Detail publikace

Cell-free DNA in plasma as an essential immune system regulator

Korabecna, M. Zinkova, A. Brynychova, I. Chylikova, B. Prikryl, P. Sedova, L. Neuzil, P. Seda, O.

Originální název

Cell-free DNA in plasma as an essential immune system regulator

Anglický název

Cell-free DNA in plasma as an essential immune system regulator

Jazyk

en

Originální abstrakt

The cell-free DNA (cfDNA) is always present in plasma, and it is biomarker of growing interest in prenatal diagnostics as well as in oncology and transplantology for therapy efficiency monitoring. But does this cfDNA have a physiological role? Here we show that cfDNA presence and clearance in plasma of healthy individuals plays an indispensable role in immune system regulation. We exposed THP1 cells to healthy individuals’ plasma with (NP) and without (TP) cfDNA. In cells treated with NP, we found elevated expression of genes whose products maintain immune system homeostasis. Exposure of cells to TP triggered an innate immune response (IIR), documented particularly by elevated expression of pro-inflammatory interleukin 8. The results of mass spectrometry showed a higher abundance of proteins associated with IIR activation due to the regulation of complement cascade in cells cultivated with TP. These expression profiles provide evidence that the presence of cfDNA and its clearance in plasma of healthy individuals regulate fundamental mechanisms of the inflammation process and tissue homeostasis. The detailed understanding how neutrophil extracellular traps and their naturally occurring degradation products affect the performance of immune system is of crucial interest for future medical applications.

Anglický abstrakt

The cell-free DNA (cfDNA) is always present in plasma, and it is biomarker of growing interest in prenatal diagnostics as well as in oncology and transplantology for therapy efficiency monitoring. But does this cfDNA have a physiological role? Here we show that cfDNA presence and clearance in plasma of healthy individuals plays an indispensable role in immune system regulation. We exposed THP1 cells to healthy individuals’ plasma with (NP) and without (TP) cfDNA. In cells treated with NP, we found elevated expression of genes whose products maintain immune system homeostasis. Exposure of cells to TP triggered an innate immune response (IIR), documented particularly by elevated expression of pro-inflammatory interleukin 8. The results of mass spectrometry showed a higher abundance of proteins associated with IIR activation due to the regulation of complement cascade in cells cultivated with TP. These expression profiles provide evidence that the presence of cfDNA and its clearance in plasma of healthy individuals regulate fundamental mechanisms of the inflammation process and tissue homeostasis. The detailed understanding how neutrophil extracellular traps and their naturally occurring degradation products affect the performance of immune system is of crucial interest for future medical applications.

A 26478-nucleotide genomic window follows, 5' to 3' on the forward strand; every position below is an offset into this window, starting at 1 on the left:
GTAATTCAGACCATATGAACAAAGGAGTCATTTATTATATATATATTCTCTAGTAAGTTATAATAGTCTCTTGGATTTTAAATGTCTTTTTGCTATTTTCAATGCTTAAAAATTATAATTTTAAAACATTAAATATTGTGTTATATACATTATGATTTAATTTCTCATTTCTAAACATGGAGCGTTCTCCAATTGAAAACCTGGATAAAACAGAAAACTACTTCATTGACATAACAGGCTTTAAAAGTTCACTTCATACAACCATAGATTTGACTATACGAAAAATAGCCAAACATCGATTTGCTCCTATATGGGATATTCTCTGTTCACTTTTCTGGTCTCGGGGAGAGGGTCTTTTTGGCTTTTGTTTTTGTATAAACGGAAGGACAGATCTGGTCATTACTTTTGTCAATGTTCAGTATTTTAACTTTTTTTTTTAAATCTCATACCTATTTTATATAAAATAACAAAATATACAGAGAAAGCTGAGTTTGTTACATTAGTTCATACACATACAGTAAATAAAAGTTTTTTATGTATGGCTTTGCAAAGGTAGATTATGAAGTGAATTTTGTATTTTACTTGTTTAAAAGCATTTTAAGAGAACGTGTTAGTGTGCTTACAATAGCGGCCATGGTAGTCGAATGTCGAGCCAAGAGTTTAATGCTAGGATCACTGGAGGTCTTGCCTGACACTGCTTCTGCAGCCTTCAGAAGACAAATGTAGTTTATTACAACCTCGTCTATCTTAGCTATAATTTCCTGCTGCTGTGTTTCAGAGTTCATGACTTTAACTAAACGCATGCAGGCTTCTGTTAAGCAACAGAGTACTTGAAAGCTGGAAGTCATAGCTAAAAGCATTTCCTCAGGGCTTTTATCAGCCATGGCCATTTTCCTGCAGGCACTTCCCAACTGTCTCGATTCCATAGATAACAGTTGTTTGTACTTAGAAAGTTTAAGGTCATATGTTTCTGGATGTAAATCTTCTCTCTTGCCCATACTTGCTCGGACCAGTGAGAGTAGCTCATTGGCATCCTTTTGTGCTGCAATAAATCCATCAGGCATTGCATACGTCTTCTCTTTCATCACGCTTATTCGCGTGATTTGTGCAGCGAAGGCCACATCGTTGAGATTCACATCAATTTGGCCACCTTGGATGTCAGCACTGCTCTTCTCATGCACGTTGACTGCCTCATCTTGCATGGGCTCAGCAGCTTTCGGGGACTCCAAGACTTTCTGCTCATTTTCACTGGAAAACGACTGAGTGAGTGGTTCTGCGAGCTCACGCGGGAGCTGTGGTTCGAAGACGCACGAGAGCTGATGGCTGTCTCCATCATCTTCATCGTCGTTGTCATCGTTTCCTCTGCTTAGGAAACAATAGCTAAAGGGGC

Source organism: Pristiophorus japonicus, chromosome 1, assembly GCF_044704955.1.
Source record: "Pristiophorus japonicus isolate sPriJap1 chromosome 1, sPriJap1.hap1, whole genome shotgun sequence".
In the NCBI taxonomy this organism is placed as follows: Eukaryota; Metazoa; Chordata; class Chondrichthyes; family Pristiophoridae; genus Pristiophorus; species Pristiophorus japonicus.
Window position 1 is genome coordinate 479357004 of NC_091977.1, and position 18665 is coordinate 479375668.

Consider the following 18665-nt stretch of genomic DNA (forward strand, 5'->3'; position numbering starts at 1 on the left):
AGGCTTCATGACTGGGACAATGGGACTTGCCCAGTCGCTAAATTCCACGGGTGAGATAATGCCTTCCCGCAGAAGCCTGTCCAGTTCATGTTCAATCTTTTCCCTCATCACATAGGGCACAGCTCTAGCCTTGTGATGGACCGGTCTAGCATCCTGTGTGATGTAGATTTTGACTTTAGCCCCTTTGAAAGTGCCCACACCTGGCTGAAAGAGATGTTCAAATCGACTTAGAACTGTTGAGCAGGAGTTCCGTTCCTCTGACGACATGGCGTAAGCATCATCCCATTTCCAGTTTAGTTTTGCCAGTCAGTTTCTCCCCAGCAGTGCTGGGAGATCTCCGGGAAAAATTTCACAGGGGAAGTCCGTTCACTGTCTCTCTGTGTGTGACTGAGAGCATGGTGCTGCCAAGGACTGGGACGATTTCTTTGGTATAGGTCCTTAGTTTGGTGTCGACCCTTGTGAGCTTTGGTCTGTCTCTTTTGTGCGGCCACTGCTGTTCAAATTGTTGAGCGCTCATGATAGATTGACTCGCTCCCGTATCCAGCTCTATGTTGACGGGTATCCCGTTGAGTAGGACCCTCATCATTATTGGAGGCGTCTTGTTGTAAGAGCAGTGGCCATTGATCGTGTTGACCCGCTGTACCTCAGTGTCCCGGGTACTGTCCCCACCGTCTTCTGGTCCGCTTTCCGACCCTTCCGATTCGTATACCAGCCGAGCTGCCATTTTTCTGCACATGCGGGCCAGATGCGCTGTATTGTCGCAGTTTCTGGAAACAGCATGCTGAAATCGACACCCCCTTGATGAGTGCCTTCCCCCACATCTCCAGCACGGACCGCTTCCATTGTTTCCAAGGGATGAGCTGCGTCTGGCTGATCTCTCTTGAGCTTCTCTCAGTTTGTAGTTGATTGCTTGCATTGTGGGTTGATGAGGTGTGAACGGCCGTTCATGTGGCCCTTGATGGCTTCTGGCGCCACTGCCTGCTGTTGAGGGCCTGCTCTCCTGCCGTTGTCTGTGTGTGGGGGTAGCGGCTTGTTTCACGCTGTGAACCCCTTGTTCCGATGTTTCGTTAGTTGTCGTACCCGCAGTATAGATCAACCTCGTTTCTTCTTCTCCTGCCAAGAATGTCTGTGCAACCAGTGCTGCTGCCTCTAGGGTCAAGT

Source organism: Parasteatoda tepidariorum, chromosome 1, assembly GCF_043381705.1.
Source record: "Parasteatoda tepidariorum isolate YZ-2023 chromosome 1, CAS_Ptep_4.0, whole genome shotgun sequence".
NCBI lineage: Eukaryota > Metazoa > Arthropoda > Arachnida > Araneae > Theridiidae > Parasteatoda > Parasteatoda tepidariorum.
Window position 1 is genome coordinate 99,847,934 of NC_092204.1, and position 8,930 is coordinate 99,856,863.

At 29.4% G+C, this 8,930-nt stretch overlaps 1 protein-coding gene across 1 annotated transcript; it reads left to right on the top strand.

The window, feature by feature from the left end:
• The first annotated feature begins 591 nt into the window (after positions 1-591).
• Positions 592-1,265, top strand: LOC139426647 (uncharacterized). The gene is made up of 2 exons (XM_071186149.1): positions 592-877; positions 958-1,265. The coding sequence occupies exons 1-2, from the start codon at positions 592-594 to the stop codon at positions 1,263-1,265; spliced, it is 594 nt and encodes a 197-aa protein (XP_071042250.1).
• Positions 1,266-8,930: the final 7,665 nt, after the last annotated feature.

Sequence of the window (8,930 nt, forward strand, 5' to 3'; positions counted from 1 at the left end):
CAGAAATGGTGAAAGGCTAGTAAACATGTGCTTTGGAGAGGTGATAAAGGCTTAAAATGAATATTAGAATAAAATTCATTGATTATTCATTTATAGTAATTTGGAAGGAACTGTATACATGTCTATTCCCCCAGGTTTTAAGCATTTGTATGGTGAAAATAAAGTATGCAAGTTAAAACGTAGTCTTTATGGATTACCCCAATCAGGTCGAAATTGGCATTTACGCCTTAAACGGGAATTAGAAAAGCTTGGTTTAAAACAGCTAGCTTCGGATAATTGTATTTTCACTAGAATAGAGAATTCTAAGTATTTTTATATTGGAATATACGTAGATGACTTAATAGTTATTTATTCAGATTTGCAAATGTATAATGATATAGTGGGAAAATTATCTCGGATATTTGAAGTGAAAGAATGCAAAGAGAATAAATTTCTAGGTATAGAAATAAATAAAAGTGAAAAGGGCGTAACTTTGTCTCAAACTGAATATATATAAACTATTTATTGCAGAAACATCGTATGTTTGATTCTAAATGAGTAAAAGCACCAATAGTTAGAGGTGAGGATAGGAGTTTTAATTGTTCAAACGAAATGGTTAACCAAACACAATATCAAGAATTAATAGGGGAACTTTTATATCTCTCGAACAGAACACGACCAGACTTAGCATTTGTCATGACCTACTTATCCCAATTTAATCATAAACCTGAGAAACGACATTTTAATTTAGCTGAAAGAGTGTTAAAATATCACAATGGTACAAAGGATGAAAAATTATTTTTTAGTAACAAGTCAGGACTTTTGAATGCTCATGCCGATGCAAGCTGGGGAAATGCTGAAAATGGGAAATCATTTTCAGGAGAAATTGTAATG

Dokumenty

BibTex


@article{BUT165719,
  author="Pavel {Neužil}",
  title="Cell-free DNA in plasma as an essential immune system regulator",
  annote="The cell-free DNA (cfDNA) is always present in plasma, and it is biomarker of growing interest in
prenatal diagnostics as well as in oncology and transplantology for therapy efficiency monitoring. But
does this cfDNA have a physiological role? Here we show that cfDNA presence and clearance in plasma
of healthy individuals plays an indispensable role in immune system regulation. We exposed THP1 cells
to healthy individuals’ plasma with (NP) and without (TP) cfDNA. In cells treated with NP, we found
elevated expression of genes whose products maintain immune system homeostasis. Exposure of
cells to TP triggered an innate immune response (IIR), documented particularly by elevated expression
of pro-inflammatory interleukin 8. The results of mass spectrometry showed a higher abundance of
proteins associated with IIR activation due to the regulation of complement cascade in cells cultivated
with TP. These expression profiles provide evidence that the presence of cfDNA and its clearance in
plasma of healthy individuals regulate fundamental mechanisms of the inflammation process and
tissue homeostasis. The detailed understanding how neutrophil extracellular traps and their naturally
occurring degradation products affect the performance of immune system is of crucial interest for
future medical applications.",
  address="Springer",
  chapter="165719",
  doi="10.1038/s41598-020-74288-2",
  howpublished="online",
  institution="Springer",
  number="1",
  volume="10",
  year="2020",
  month="december",
  pages="17478-1--17478-10",
  publisher="Springer",
  type="journal article in Web of Science"
}